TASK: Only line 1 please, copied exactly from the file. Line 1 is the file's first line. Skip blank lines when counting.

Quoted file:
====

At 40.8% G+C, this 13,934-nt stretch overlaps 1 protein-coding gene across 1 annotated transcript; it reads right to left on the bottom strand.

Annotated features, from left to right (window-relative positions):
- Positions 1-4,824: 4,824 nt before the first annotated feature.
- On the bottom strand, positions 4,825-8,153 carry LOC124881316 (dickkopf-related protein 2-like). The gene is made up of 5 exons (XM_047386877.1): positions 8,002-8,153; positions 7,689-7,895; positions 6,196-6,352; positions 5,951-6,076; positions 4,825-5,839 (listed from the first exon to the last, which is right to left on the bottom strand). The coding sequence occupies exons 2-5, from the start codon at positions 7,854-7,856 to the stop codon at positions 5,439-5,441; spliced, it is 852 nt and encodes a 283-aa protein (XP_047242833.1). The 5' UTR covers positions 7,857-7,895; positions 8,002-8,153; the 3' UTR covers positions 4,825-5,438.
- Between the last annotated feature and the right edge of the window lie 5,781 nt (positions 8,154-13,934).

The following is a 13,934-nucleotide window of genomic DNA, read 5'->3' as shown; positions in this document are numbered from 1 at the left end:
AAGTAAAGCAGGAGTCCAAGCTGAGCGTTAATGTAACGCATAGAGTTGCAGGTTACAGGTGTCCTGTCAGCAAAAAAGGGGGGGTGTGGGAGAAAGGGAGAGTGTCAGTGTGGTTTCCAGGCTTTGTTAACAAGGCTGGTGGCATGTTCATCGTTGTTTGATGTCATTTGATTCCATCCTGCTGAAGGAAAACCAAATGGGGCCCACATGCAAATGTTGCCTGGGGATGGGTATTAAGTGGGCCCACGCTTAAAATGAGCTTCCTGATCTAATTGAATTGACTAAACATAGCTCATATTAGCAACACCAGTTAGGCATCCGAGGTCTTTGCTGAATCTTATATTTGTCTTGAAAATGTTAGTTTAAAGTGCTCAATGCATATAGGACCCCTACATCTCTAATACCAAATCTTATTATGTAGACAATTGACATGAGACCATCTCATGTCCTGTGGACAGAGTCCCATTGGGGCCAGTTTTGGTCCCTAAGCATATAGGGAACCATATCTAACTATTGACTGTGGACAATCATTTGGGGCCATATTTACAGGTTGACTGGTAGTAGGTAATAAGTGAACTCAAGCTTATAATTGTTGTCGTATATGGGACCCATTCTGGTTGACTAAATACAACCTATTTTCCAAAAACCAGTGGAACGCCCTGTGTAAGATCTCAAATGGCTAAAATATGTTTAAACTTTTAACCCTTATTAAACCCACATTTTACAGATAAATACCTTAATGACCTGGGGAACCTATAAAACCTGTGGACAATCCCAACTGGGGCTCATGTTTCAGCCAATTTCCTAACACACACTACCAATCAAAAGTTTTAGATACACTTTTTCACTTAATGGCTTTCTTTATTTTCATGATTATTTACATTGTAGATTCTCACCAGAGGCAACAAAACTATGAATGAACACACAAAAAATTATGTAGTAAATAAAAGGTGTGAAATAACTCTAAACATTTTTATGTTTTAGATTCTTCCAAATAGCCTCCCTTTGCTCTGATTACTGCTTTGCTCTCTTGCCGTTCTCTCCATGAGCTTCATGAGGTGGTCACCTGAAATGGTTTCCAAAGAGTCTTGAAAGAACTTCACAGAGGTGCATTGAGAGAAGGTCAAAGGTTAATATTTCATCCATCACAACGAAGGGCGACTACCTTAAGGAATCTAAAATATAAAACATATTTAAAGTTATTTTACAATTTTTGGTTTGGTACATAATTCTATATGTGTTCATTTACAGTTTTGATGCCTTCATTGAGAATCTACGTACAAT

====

At 40.8% G+C, this 13,934-nt stretch overlaps 1 protein-coding gene across 1 annotated transcript; it reads right to left on the bottom strand.